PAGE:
What Did the Researchers Do and Find?
The researchers used WHO-AIMS data from 63 countries/country regions and multiple regression analysis to evaluate the role of mental health legislation, human rights implementation, mental health care financing, human resources, and advocacy in shaping medicine availability and affordability. For each of these health systems domains, the researchers developed one or more summary measurements. For example, they measured financing as the percentage of government health expenditure directed toward mental health. Availability of psychotropic medicines was defined as the percentage of mental health facilities in which at least one psychotropic medication for each therapeutic category was always available. Affordability was measured by calculating the percentage of daily minimum wage needed to purchase medicine by the average consumer. The availability of psychotropic medicines was related to features of all five mental health systems domains, report the researchers. Notably, having a national mental health plan (part of the legislation domain) and the participation (advocacy) of family-based organizations in mental health legislation formulation were associated with 15% and 17% greater availability of medicines, respectively. By contrast, only the levels of human resources and financing, and the availability of mental health care in prisons (part of the human rights domain) were associated with the affordability of psychotropic medicines. Once overall country development was taken into account, most of the associations between health systems factors and medicine availability remained significant, while the associations between health systems factors and medicine affordability were no longer significant. In part, this was because country development was more strongly associated with affordability and explained most of the relationships: for example, countries with greater overall development have higher expenditures on mental health and greater medicine affordability compared to availability.
What Do These Findings Mean?
These findings indicate that access to psychotropic medicines in LAMICs is related to key components within the mental health systems of these countries but that availability and affordability are affected to different extents by these components. They also show that country development plays a strong role in determining affordability but has less effect on determining availability. Because cross-sectional data were used in this study, these findings only indicate associations; they do not imply causality. They are also limited by the relatively small number of observations included in this study, by the methods used to collect mental health systems data in many LAMICs, and by the possibility that some countries may have reported biased results. Despite these limitations, these findings suggest that strengthening specific mental health system features may be an important way to facilitate access to psychotropic medicines but also highlight the role that country wealth and development play in promoting the treatment of mental disorders.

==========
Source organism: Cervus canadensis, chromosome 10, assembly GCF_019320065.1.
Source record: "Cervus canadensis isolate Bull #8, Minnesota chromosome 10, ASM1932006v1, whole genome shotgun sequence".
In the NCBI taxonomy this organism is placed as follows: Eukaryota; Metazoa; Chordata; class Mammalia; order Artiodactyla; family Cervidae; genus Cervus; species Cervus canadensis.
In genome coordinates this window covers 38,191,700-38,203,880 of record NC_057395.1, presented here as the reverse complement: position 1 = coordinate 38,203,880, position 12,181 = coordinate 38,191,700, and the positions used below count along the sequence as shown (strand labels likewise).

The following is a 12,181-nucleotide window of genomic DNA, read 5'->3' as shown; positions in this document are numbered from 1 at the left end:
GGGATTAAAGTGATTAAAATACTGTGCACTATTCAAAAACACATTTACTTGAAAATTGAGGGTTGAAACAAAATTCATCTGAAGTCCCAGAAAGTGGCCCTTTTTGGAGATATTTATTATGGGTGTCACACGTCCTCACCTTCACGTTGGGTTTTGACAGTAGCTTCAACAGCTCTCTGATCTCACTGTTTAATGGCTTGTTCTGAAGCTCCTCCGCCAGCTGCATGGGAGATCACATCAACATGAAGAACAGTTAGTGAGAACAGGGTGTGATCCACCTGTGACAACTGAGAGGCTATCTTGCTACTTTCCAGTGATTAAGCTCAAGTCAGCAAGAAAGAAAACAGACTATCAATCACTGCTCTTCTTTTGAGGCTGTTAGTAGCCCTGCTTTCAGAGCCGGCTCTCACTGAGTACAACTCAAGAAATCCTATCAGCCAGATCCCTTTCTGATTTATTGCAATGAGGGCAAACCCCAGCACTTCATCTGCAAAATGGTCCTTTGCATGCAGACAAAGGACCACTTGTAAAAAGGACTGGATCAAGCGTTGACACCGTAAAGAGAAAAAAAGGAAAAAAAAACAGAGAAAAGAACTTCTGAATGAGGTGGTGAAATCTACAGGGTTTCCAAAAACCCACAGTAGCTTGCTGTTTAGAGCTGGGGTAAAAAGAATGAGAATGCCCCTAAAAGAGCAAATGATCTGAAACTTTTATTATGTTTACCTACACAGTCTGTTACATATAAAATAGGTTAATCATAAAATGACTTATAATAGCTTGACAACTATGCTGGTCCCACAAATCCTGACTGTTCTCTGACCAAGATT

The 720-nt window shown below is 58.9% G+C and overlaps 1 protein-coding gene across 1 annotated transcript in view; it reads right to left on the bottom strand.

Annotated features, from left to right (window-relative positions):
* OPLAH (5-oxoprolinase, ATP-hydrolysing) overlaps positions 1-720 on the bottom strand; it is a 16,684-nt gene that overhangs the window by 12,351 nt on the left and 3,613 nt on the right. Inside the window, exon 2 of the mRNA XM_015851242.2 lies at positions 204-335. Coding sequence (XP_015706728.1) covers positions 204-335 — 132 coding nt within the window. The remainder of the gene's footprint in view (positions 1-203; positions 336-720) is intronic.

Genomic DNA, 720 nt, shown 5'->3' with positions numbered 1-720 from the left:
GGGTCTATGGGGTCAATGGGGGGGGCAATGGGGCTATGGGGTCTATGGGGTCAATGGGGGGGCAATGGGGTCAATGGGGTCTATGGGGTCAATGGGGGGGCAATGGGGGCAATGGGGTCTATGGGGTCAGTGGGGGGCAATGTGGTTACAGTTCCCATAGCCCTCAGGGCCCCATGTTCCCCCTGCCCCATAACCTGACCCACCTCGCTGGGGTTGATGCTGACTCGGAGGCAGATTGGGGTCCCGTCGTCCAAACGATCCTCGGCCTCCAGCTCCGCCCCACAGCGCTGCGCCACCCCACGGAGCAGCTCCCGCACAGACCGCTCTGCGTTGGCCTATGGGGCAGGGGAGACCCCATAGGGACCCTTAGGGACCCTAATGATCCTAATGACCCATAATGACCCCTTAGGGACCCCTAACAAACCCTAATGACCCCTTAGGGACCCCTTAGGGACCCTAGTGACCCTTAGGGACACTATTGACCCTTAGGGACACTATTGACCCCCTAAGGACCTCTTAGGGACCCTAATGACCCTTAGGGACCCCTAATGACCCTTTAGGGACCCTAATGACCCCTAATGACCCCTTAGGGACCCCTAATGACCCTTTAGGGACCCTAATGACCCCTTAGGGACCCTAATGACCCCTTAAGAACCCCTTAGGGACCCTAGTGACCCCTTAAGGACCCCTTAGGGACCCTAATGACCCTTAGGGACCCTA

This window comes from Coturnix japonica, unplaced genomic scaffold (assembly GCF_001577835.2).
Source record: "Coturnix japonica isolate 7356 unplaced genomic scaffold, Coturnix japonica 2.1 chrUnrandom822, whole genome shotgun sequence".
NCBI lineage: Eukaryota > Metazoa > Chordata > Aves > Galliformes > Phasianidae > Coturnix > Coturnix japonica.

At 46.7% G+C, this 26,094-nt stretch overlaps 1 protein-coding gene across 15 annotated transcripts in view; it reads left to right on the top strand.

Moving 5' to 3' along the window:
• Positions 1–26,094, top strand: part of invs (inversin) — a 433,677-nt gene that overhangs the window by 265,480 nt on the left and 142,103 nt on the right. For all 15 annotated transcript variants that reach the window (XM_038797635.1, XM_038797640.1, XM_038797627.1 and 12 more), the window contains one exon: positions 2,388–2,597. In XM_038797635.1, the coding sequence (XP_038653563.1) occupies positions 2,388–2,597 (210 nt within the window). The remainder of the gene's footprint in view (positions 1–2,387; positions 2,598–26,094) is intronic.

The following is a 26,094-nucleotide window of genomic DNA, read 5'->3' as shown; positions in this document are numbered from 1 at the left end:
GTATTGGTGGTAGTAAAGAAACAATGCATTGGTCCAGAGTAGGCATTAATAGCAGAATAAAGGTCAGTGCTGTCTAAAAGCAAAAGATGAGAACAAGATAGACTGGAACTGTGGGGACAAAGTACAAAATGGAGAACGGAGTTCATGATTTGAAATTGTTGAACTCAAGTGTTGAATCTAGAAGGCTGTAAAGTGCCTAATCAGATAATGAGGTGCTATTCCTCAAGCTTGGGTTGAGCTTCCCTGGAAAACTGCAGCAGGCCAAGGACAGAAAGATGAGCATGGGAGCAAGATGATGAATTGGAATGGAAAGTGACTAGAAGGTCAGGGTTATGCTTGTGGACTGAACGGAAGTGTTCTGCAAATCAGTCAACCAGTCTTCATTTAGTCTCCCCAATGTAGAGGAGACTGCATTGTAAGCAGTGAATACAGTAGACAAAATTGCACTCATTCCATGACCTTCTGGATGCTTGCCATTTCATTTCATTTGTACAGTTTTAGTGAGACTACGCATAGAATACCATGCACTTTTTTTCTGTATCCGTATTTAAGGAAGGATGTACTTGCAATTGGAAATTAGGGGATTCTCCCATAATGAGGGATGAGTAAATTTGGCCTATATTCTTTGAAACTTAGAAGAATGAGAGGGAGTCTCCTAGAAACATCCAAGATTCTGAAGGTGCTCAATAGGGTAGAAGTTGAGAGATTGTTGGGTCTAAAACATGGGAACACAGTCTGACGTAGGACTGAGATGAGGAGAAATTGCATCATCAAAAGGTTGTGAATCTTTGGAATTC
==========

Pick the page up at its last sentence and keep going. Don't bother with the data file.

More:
Additional Information
Please access these Web sites via the online version of this summary at http://dx.doi.org/ 10.1371/journal.pmed.1001166.
The US National Institute of Mental Health provides information on all aspects of mental health (in English and Spanish)
The UK National Health Service Choices website provides information on mental health; its Live Well feature provides practical advice on dealing with mental health problems and personal stories
The UK charity Mind provides further information about mental illness, including personal stories
MedlinePlus provides links to many other sources of information on mental health (in English and Spanish)
Information on WHO-AIMS, including versions of the instrument in several languages, and WHO-AIMS country reports are available
doi:10.1371/journal.pmed.1001166
PMCID: PMC3269418  PMID: 22303288
7.  Intimate Partner Violence and Incident Depressive Symptoms and Suicide Attempts: A Systematic Review of Longitudinal Studies 
PLoS Medicine  2013;10(5):e1001439.
Karen Devries and colleagues conduct a systematic review of longitudinal studies to evaluate the direction of association between symptoms of depression and intimate partner violence.
Please see later in the article for the Editors' Summary
Background
Depression and suicide are responsible for a substantial burden of disease globally. Evidence suggests that intimate partner violence (IPV) experience is associated with increased risk of depression, but also that people with mental disorders are at increased risk of violence. We aimed to investigate the extent to which IPV experience is associated with incident depression and suicide attempts, and vice versa, in both women and men.
Methods and Findings